Interview with Atami MOA Museum of Art

Interview with Atami MOA Museum of Art

When you think of Shizuoka, perhaps the first thing that comes to mind is the vast stretch of tea fields, or the majestic Mt. Fuji. However, there is so much more that you can explore in this Japanese prefecture. Located between Tokyo and Osaka, Atami is renowned as a resort area to help city dwellers relax and unwind. You can find many hot springs, experience stunning views of Mount Fuji, eat delicious sushi, and it's also great for art lovers. 

I've had the wonderful opportunity to interview the Atami MOA Museum of Art—a place that strives to introduce Japanese culture to the world—so, without further ado, let me present the Museum to you!

Welcome to my blog, Life is a Box of Mochi! Could you please introduce yourself and talk about your job at the Atami MOA Museum of Art? 

I am Mr. Kamimuro of MOA Museum of Art. I carry out sales and publicity for the Museum. 

What kind of collections can visitors find at the MOA Museum of Art?

MOA Museum houses 3500 pieces based on the collections of founder Mokichi Okada (1882~1955), including 3 National Treasures, 67 Important Cultural Properties, and 46 Important Works of Art across a wide range of fields including paintings, sculptures, ceramics and lacquerware. Particularly, Asian works of art starting with Japanese and Chinese pieces have high artistic and research value, with many pieces across various fields expressing artistic history being a feature. Also, we have many well preserved pieces with high appreciation value across all categories. Every year, 8 or 9 displays are arranged from both the permanent collection and from other museums to the delight of many visitors.

The Museum is currently hosting “The Thirty-six Views of Mount Fuji and the Fifty-three Stations of the Tokaido” exhibition, could you share more details about this?

36 Views of Mt Fuji and 53 Stations of Tokaido

In the Edo Period, Edo grew into a major centre. Ukiyoe (wood block prints) emerged expressing the colourful lives and culture of everyday people against the background of a rapidly growing economy. Subjects at that time were mostly women of pleasure and Kabuki actors, so emergence of Tokaido travel scenes and natural vistas inspired a new interest in landscapes. In 1831 Nishimuraeijudo published Katsushika Hokusai’s “36 Views of Mt Fuji”, which employed new composition techniques and imported Pero blue colour to popularly express Mt Fuji as a spiritual background. Then, in 1833, Takenouchi Magohachi published Hiroshige Utagawa’s crowning achievement “53 Stations of Tokaido”, which expresses travel scenes and natural vistas along with people’s everyday lives.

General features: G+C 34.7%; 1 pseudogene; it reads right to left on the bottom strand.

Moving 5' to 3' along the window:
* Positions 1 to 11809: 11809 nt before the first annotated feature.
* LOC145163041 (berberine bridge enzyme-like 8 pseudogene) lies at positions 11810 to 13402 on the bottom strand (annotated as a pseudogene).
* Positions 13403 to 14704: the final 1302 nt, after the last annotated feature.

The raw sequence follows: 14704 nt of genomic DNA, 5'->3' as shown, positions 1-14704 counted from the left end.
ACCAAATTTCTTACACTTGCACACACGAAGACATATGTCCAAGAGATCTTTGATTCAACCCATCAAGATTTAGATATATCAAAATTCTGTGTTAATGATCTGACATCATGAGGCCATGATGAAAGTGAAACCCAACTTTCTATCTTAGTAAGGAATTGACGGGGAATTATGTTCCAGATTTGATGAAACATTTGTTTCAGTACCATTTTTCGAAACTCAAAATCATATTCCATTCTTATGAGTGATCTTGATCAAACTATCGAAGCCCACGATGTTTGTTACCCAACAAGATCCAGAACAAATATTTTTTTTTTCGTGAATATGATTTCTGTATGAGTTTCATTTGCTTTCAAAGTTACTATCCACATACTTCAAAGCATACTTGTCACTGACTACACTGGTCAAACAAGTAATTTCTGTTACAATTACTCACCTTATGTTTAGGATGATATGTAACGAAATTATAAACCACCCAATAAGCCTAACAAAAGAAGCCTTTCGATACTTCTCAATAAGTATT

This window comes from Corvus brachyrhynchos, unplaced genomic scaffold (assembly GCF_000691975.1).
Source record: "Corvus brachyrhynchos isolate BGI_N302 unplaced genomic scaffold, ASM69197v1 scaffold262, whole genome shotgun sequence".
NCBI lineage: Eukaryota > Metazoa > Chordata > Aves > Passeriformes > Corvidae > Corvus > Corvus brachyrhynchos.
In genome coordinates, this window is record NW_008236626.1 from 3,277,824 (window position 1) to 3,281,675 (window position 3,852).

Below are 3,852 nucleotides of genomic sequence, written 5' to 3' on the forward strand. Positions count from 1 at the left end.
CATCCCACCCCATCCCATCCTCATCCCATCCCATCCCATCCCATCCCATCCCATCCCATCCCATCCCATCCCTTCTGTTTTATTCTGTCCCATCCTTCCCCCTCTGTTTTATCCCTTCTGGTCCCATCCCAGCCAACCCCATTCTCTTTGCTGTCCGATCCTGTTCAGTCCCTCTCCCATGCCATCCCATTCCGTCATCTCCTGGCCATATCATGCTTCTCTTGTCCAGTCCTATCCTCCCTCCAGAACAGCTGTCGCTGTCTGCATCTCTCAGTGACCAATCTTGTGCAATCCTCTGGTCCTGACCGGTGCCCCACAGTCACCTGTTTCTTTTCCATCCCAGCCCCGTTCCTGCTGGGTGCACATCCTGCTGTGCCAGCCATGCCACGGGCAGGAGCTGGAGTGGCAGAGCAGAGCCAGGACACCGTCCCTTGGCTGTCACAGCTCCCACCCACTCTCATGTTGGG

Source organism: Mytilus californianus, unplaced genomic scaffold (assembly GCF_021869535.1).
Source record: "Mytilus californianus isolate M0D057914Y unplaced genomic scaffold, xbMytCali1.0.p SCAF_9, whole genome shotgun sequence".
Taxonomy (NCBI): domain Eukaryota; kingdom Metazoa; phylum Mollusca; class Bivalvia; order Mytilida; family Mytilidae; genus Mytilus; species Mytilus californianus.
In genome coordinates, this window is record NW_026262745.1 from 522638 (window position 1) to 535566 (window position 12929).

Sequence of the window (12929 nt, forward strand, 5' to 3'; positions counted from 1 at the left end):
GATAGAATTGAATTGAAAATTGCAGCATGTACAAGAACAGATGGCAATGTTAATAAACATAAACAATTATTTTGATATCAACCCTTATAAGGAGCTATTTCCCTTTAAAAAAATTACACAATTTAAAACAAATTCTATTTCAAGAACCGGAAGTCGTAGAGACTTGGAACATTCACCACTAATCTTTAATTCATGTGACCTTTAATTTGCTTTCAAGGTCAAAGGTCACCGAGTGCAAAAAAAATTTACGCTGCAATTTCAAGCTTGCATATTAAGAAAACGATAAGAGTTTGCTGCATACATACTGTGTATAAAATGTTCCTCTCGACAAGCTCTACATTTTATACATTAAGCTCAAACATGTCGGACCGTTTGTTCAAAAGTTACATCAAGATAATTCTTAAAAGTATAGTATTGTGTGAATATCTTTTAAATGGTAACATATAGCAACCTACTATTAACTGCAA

This is a special exhibition to display both of these famous wood block painting series alongside each other.

Do you have a favourite among the thirty-six views of Mount Fuji?

Within the exhibition, of particular interest are the big 3 pieces of “36 Views of Mt Fuji”, namely “Red Fuji”, “Black Fuji”, and “Great Wave of Kanagawa”. I particularly like “Red Fuji”.

The Thirty-six Views of Mount Fuji and the Fifty-three Stations of the Tokaido from the Museum Collection - Under the Wave off Kanagawa
Image credit: Atami MOA Museum of Art

Could you tell us one interesting fact about Mt. Fuji foreigners who would like to visit Japan may not know?

These days people of any gender or age are welcome to climb Mt Fuji, but until 1872 women were prohibited from climbing the mountain. It is said that 40 years prior to that liberalization, in September 1832, a woman known as Takayama Tatsu (which means 'Standing on top of the Tall Mountain') tied up her hair and dressed in men’s clothing to climb the mountain. This is the first recorded summiting of the mountain by a woman. Standing on the Tall Mountain teamed up with other folks who espoused gender equality to climb the mountain and arrived at the snowy summit very cold. Also, in terms of people from overseas, England’s first ambassador to Japan Alcock summited in 1860.